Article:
Why “Just Getting Help” Is Easier Said Than Done

When you struggle with mental illness, everything is a chore. Getting out of bed. Talking to people. Routines, whether it be sticking to them or dealing with them being disrupted. It’s hard. There are things that help. Coping skills, therapy, medication, behavioral therapy tools, etc… But sometimes getting access to these is difficult.


I recently switched back to Kaiser Permanente as my health care provider. I have been away from them for three years now. In those 3 years, I maintained regular therapy, saw a psychiatrist, and *finally* got on a medication and dose that works for me. Coming back to Kaiser, I need to get in to see a psychiatrist and make sure that I stay on my meds, as one of the worst side effects (lethal rash) is most likely to occur when you aren’t on the medication regularly. Here are the steps involved in getting in to see a psychiatrist if you are a new patient (which I am, even though I had Kaiser for most of my life, and was a mental health patient with them for three years).

  1. Call the phone number on the mental health directory website, sit on hold for 2 minutes, have call answered by someone who can’t help you.
  2. Be told that I actually have to call another number, because this is the general line, and you have to call the general line first to be assessed for an emergency situation before you can call the mental health department.
  3. Call the mental health department, sit on hold for 3 minutes, speak to someone who tells you “you haven’t been here in a long time, you need to speak to triage,”and be transferred to triage.
  4. Wait 5 minutes on hold before a triage nurse answers. Answer some very pointed questions from the triage nurse (“You aren’t having thoughts about hurting yourself or someone else, riiiiiiiightttt?”) and then be told that a manager will call you back in 1-2 business days.
  5. When the manager calls you back in 1-2 days, they will do a slightly more in depth assessment and give you an appointment to see a therapist (even if you have been seeing the same non-Kaiser therapist for 3 years) 1-2 weeks out from the call.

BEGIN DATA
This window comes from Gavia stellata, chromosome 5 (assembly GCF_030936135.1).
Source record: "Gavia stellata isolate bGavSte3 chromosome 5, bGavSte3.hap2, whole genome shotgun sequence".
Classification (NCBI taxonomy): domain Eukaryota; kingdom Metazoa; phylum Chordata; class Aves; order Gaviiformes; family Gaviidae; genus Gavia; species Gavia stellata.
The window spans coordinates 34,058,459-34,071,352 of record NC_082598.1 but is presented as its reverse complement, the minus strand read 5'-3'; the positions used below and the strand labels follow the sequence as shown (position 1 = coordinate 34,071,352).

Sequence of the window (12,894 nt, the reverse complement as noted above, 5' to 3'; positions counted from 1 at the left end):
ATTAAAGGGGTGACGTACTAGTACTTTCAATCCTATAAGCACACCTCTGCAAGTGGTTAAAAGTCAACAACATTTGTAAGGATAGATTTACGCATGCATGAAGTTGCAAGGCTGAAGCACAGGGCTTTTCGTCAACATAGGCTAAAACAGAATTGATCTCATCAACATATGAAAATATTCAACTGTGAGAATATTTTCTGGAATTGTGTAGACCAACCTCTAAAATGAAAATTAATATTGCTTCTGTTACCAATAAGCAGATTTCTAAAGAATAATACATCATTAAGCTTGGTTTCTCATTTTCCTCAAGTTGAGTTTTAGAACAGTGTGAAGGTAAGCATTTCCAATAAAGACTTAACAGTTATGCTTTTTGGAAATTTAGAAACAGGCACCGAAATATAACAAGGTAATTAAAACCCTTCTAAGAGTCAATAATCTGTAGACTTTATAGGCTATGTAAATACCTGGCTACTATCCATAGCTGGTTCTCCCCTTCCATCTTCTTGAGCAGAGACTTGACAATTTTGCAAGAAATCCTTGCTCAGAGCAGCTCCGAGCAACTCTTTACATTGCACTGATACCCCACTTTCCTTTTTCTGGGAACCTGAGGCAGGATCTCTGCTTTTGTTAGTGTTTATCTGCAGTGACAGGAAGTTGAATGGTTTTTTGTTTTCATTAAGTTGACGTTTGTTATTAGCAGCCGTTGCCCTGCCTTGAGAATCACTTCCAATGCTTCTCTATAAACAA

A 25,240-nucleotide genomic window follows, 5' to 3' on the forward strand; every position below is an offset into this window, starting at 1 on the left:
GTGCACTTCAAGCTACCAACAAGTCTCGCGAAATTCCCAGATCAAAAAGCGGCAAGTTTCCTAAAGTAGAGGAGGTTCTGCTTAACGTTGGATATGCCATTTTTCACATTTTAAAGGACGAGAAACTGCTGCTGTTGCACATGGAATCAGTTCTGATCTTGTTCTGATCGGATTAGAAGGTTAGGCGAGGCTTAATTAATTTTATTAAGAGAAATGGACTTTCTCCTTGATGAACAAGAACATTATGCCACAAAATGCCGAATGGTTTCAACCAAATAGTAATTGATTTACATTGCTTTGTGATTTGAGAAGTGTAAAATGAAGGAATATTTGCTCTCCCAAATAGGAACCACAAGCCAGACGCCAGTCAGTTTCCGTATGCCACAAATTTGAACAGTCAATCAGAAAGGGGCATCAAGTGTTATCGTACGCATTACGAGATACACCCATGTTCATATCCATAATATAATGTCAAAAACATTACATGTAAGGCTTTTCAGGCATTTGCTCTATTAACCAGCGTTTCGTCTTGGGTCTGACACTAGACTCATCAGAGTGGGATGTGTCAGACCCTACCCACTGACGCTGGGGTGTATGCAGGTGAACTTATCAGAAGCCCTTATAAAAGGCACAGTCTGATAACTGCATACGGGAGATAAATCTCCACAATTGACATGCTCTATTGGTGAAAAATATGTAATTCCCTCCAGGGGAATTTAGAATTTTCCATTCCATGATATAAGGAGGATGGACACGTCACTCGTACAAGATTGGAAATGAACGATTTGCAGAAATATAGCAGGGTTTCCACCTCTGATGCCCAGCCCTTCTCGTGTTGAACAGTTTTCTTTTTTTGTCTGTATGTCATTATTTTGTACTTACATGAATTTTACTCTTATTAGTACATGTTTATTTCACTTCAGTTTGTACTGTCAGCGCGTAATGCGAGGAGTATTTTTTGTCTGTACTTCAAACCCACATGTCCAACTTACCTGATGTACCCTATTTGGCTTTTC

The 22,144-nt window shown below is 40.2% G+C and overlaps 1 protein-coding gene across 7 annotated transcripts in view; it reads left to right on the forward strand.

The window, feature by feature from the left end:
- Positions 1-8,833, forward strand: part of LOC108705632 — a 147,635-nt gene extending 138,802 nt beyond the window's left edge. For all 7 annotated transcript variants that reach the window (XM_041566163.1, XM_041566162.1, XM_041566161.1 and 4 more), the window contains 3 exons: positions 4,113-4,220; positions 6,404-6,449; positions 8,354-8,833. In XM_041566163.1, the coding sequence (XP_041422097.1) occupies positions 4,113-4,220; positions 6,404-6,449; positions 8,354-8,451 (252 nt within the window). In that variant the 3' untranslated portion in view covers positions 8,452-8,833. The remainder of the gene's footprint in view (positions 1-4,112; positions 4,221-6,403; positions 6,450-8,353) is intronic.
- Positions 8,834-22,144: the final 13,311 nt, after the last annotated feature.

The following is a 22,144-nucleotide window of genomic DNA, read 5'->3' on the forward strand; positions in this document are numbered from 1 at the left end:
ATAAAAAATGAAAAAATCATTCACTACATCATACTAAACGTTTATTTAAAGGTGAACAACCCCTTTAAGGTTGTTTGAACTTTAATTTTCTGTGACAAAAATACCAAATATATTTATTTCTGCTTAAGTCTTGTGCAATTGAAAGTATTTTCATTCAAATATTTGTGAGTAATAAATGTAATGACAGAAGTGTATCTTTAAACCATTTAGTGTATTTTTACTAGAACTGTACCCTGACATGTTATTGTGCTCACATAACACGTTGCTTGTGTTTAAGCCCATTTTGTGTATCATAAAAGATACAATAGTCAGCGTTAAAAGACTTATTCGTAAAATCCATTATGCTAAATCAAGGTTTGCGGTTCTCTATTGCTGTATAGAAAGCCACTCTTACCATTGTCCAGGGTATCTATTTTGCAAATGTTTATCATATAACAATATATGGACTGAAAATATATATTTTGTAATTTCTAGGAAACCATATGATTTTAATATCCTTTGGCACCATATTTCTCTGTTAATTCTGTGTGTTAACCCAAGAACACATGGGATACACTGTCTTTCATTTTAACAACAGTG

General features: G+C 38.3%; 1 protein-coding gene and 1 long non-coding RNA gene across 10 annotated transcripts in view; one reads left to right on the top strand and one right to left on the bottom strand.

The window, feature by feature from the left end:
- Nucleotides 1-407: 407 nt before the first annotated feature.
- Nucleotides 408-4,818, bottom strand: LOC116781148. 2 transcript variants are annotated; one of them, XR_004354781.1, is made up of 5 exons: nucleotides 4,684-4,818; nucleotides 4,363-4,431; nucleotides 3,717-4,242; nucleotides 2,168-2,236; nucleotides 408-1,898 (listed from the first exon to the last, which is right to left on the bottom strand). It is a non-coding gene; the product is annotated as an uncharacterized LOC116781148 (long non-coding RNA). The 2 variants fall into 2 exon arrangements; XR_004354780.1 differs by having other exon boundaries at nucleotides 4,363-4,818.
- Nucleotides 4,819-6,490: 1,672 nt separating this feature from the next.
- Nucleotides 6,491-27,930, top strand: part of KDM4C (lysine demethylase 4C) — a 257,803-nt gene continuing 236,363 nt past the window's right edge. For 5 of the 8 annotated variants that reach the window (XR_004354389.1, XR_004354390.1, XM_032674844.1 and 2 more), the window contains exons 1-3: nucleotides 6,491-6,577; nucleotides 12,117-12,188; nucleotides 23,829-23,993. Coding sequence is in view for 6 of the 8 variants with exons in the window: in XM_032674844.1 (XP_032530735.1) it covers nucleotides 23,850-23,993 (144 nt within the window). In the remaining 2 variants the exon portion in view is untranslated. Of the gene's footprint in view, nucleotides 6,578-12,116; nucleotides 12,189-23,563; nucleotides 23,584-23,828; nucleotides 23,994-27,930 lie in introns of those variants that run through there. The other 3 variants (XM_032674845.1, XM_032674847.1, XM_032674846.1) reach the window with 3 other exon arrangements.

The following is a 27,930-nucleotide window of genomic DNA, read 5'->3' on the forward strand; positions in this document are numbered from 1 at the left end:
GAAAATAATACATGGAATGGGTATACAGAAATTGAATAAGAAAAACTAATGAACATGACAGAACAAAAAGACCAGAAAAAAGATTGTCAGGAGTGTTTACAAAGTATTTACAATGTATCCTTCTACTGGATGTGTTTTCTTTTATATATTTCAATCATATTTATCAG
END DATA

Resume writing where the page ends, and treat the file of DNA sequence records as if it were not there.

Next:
6. In 1-2 weeks, you will see the therapist, who will do a much more in depth assessment, and then get you an appointment with a psychiatrist approximately 4-6 from the day of your therapy appointment.
  7. Approximately 8 weeks from when you called, you will see a psychiatrist who can then prescribe you the medication you have been taking for 2 years. There is no guarantee that the psychiatrist will agree with your medication, and may attempt to change type or dosage of your medication.

This is arduous. It feels invasive and exhausting, even on the best of days. And there has to be a better way. There just has to be. I was told today that my primary care provider can prescribe a bridge dose for me until I see a psychiatrist, which is a blessing. But it is also another appointment, another copay, another person poking and prodding and asking the questions you come to dread when you struggle with mental health.

The stigma and baggage that comes along with depression, anxiety, bipolarity, BPD, PMDD and the like is already pretty overwhelming. When you add the hoops that need to be jumped through to get care, it’s overwhelming. I also made 3 appointments for my kids today and an obgyn appointment for myself. If I can make those appointments online, in seconds, easily and conveniently, why can’t we do the same to treat mental illness?